Noted fly tier Bob Popovics told me he never really got on those worm hatches in Barnegat Bay, saying the hatches were typically out of reach for the waders along the west side of Island Beach. “If I couldn’t observe the bait close at hand, I could never imitate the phenomenon,” Popovics said, adding “We just used Cap Colvin’s Ka-Boom-Boom poppers and did quite well.”
Back To Basics
As a knuckle dragging spin guy, I had spent more than a few fishless nights on these so called cinder worm hatches, stripers slurping and rolling on the surface buffet while my own offerings would go continually untouched, cast after endless cast. A couple of seasons back, a couple of my neighborhood buddies, Bob and George, were headed over to a local dock as those laughing gulls shrieked. A bit to my surprise, they each had red over white bobbers attached to their lines which caused me laugh to myself a bit. But as my buddies caught school stripers out of the melee on each of their 20th or so casts, I found I was only laughing at myself at that point.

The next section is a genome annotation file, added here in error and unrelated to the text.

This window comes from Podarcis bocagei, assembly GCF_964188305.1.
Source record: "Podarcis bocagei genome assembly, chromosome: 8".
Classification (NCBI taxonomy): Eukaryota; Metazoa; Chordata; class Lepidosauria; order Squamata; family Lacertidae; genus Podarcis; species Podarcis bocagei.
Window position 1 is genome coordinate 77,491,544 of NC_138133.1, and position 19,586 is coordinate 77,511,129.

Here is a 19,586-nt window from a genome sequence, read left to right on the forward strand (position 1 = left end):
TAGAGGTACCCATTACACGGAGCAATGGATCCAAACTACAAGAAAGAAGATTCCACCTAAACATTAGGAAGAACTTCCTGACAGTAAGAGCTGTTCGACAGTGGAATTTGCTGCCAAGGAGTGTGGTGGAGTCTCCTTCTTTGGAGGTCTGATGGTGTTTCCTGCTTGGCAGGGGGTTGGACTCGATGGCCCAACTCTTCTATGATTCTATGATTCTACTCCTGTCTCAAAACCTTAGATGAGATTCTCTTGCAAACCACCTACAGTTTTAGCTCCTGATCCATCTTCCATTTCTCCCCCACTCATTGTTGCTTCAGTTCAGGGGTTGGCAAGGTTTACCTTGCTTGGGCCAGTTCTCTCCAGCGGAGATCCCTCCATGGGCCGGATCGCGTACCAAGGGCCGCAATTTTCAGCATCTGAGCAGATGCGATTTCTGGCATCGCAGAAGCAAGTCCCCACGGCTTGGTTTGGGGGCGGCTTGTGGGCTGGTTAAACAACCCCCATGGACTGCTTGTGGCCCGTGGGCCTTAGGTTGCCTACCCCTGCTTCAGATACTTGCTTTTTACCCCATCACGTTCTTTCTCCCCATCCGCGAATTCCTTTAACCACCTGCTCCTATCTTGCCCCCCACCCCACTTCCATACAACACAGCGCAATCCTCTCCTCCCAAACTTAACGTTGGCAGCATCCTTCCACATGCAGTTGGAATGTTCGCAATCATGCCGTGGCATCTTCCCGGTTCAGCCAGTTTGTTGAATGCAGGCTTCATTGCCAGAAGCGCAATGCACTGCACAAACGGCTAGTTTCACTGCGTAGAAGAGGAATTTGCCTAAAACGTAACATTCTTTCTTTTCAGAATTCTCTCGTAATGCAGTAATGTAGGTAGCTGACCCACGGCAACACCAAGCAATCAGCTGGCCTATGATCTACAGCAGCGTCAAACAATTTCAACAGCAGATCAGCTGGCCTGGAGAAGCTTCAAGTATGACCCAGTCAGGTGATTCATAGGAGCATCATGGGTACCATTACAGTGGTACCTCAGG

It was pretty simple really; main line to a small barrel, then a short piece of 20- to 25-pound leader, about 2 to 3 feet in length. Use the smallest hook you can get away with considering the stripers may be anywhere from 15 inches to the potential of 15 pounds in the mix on rare occasions. On that hook try a small red, red/white or pink rubber worm. I can’t tell you what Bob and George use, as I’m still sworn to secrecy. But I can say that author Jim White who wrote the definitive book of soft plastics (How To Fish Plastic Baits in Saltwater) recommends the 3-inch Lunker City Slug-Go in bubblegum.
The bobber can go right above the barrel and serves two purposes; first it allows better casting of that un-weighted plastic, while also allows your hooked offering to stay up near the surface on a slow retrieve. Instead of the bobber, a more traditional tool for deployment would be the “casting egg” which has an eyelet on either end of the float for attaching the main line and the leadered rig. I’ve not used it, but I know Al Gag’s Lures has a rigged casting egg for around $20. Try a short piece of old broom handle or cork from a large bottle, center-wired with barrels at both end; even traditional snapper poppers will keep those baits up high in the water column.